Heartburn Gastroscopy

  • Home
  • Heartburn & Acid Reflux


What is heartburn and acid reflux?

"Heartburn" is sometimes used interchangeably with "acid reflux" and it is the burning sensation felt in the chest when stomach acid splashes up from the stomach into the oesophagus.


A gastroscopy (or gastrointestinal endoscopy) is a procedure where a thin, flexible tube, called an endoscope, is used to look inside the oesophagus, stomach and first part of the small intestine. The endoscope has a light and a camera at one end, which sends images of the inside of your oesophagus, stomach and duodenum to a monitor.

A gastroscopy can be used to investigate problems such as: difficulty swallowing or persistent abdominal pain. It is also used to diagnose conditions such as stomach ulcers or gastro-oesophageal reflux disease (GORD), as well as treat conditions such as: bleeding ulcers, a blockage in the oesophagus, non-cancerous growths (polyps) or small cancerous tumours.

When a gastroscopy is used to check symptoms or confirm a diagnosis, it is known as a “diagnostic gastroscopy”. When a gastroscopy is used to treat a condition, it is known as a “therapeutic gastroscopy”.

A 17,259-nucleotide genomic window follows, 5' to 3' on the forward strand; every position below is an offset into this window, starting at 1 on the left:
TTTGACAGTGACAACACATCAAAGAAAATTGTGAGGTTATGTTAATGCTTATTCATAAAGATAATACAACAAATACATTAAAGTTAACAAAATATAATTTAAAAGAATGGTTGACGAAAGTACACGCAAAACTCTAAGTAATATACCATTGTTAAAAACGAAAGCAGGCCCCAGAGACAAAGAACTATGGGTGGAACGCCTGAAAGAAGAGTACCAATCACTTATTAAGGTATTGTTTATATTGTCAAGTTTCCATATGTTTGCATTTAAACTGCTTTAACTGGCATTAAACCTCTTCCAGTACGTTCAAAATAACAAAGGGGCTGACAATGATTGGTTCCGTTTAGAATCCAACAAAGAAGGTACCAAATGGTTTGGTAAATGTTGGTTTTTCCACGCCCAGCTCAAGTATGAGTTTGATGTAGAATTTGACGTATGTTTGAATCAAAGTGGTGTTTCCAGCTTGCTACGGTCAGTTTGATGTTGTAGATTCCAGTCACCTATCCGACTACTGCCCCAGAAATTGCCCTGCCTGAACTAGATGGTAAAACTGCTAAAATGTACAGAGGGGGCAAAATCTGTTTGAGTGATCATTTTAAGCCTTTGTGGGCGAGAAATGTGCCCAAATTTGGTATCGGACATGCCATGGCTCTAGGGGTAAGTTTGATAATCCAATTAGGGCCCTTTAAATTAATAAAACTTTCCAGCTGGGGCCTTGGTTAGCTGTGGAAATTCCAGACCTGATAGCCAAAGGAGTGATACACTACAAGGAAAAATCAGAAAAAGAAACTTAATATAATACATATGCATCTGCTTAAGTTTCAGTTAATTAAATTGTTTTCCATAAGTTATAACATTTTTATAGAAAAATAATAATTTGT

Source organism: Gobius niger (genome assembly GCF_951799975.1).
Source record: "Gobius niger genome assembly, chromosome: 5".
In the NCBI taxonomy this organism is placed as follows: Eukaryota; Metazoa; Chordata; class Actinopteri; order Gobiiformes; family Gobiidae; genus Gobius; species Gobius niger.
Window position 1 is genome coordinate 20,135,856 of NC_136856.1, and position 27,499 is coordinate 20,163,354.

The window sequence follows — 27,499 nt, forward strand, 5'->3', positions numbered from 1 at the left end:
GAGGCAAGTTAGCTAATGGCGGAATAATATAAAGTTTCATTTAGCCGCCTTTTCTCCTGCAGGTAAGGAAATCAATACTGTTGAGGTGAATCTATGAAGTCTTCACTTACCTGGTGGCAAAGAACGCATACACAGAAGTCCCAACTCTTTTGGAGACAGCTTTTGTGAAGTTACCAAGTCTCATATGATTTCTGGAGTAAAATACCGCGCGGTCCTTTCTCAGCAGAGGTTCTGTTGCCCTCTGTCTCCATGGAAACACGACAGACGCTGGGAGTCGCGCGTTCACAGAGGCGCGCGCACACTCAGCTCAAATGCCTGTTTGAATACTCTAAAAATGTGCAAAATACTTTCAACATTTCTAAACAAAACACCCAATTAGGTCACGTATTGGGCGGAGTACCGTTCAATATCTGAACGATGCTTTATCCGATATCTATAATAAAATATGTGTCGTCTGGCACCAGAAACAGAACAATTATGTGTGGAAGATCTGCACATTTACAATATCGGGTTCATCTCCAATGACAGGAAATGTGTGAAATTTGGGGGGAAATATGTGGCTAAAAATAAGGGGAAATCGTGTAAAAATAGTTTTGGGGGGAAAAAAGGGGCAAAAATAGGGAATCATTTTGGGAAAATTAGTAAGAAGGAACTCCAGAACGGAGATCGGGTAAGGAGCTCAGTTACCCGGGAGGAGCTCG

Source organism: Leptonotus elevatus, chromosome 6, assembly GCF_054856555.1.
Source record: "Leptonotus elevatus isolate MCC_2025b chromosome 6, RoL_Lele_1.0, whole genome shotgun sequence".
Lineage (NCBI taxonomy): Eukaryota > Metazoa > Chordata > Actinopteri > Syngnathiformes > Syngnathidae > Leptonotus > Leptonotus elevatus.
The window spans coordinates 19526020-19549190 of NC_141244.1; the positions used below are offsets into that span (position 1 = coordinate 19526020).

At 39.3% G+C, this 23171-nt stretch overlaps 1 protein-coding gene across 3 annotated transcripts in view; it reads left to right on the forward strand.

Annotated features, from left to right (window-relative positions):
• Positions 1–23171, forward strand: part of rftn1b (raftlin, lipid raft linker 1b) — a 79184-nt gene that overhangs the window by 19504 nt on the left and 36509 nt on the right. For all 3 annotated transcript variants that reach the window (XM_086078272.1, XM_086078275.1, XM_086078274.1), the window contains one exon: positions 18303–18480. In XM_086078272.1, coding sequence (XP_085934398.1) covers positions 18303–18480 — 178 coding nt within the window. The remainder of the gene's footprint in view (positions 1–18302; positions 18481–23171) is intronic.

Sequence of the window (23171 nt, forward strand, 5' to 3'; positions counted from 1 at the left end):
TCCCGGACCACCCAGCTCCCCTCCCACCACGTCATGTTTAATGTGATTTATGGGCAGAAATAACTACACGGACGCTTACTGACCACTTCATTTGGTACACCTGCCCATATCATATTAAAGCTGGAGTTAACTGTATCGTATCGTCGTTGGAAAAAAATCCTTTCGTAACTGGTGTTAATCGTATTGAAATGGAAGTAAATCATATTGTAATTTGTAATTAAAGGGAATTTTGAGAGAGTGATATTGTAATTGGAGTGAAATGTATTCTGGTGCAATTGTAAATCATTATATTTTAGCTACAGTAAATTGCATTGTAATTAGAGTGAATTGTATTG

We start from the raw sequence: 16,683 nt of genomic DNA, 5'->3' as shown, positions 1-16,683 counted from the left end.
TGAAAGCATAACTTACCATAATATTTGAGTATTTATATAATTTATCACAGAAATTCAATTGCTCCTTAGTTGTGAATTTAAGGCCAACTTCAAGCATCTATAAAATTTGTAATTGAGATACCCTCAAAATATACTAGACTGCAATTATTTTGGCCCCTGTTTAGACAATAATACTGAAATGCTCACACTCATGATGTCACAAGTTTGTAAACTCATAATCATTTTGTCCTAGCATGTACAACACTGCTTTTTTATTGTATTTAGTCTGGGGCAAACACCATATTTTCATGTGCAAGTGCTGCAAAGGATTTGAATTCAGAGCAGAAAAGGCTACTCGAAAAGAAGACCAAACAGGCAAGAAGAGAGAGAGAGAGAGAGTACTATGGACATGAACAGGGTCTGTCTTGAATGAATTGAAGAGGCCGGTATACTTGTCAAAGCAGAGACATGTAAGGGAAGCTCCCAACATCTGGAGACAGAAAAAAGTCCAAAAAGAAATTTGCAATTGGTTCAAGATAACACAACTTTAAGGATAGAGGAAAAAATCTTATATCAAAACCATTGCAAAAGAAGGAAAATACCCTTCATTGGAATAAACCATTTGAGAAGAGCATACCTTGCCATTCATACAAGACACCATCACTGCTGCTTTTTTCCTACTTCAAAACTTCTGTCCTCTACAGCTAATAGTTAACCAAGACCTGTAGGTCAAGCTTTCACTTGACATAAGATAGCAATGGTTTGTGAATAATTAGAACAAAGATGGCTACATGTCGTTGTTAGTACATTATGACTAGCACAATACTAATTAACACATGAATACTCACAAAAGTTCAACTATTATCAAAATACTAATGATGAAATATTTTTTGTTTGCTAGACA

Frequently Asked Questions

How long does the procedure take?

About one hour

How long will I be in hospital?

Dr. Marr does most of his gastroscopies under conscious sedation in his rooms. This means that you go home the same day, you just need someone to drive you as you will feel drowsy after the procedure.

How, what and when can I eat after the procedure?

You will come to the procedure having not eaten from midnight the night before. You will be able to eat and drink normally after the procedure unless you have had to have a lesion removed, in which case you might have to have soft foods for a few days.

When can I resume normal activities?

You can go back to normal activities as soon as you have recovered from the conscious sedation.

When can I go back to work?

The next day.

How long will I have pain?

A gastroscopy is not normally painful unless a lesion or polyp is removed, in which case you may have pain and need painkillers for three to five days.

Will I need a follow-up visit?

You will not need a follow-up visit for the gastroscopy unless a biopsy is taken. You should probably have a routine annual check-up to review your symptoms and medication with Dr. Marr.